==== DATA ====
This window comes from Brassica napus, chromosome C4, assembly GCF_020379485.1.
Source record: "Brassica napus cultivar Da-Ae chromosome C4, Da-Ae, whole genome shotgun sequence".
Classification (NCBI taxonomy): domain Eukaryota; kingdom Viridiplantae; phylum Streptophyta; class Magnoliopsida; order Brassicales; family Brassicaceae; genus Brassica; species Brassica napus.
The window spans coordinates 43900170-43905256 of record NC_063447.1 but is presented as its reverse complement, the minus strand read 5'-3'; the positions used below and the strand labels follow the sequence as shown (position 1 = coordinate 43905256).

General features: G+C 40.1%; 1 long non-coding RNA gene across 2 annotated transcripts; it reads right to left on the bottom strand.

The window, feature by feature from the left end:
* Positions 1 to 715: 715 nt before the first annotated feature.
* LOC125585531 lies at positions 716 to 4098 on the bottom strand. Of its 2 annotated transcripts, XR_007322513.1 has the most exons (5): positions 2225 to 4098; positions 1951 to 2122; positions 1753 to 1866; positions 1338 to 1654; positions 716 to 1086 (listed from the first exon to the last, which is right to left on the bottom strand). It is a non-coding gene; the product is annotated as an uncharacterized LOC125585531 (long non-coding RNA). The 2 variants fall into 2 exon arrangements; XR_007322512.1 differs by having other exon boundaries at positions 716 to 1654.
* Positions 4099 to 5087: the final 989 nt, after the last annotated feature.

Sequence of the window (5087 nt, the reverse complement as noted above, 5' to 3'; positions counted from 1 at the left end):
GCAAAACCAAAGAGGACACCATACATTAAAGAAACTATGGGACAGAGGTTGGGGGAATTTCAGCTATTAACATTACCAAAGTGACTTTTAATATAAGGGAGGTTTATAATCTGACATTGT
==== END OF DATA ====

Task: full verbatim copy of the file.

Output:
This window comes from Brassica napus, chromosome C4, assembly GCF_020379485.1.
Source record: "Brassica napus cultivar Da-Ae chromosome C4, Da-Ae, whole genome shotgun sequence".
Classification (NCBI taxonomy): domain Eukaryota; kingdom Viridiplantae; phylum Streptophyta; class Magnoliopsida; order Brassicales; family Brassicaceae; genus Brassica; species Brassica napus.
The window spans coordinates 43900170-43905256 of record NC_063447.1 but is presented as its reverse complement, the minus strand read 5'-3'; the positions used below and the strand labels follow the sequence as shown (position 1 = coordinate 43905256).

General features: G+C 40.1%; 1 long non-coding RNA gene across 2 annotated transcripts; it reads right to left on the bottom strand.

The window, feature by feature from the left end:
* Positions 1 to 715: 715 nt before the first annotated feature.
* LOC125585531 lies at positions 716 to 4098 on the bottom strand. Of its 2 annotated transcripts, XR_007322513.1 has the most exons (5): positions 2225 to 4098; positions 1951 to 2122; positions 1753 to 1866; positions 1338 to 1654; positions 716 to 1086 (listed from the first exon to the last, which is right to left on the bottom strand). It is a non-coding gene; the product is annotated as an uncharacterized LOC125585531 (long non-coding RNA). The 2 variants fall into 2 exon arrangements; XR_007322512.1 differs by having other exon boundaries at positions 716 to 1654.
* Positions 4099 to 5087: the final 989 nt, after the last annotated feature.

Sequence of the window (5087 nt, the reverse complement as noted above, 5' to 3'; positions counted from 1 at the left end):
GCAAAACCAAAGAGGACACCATACATTAAAGAAACTATGGGACAGAGGTTGGGGGAATTTCAGCTATTAACATTACCAAAGTGACTTTTAATATAAGGGAGGTTTATAATCTGACATTGT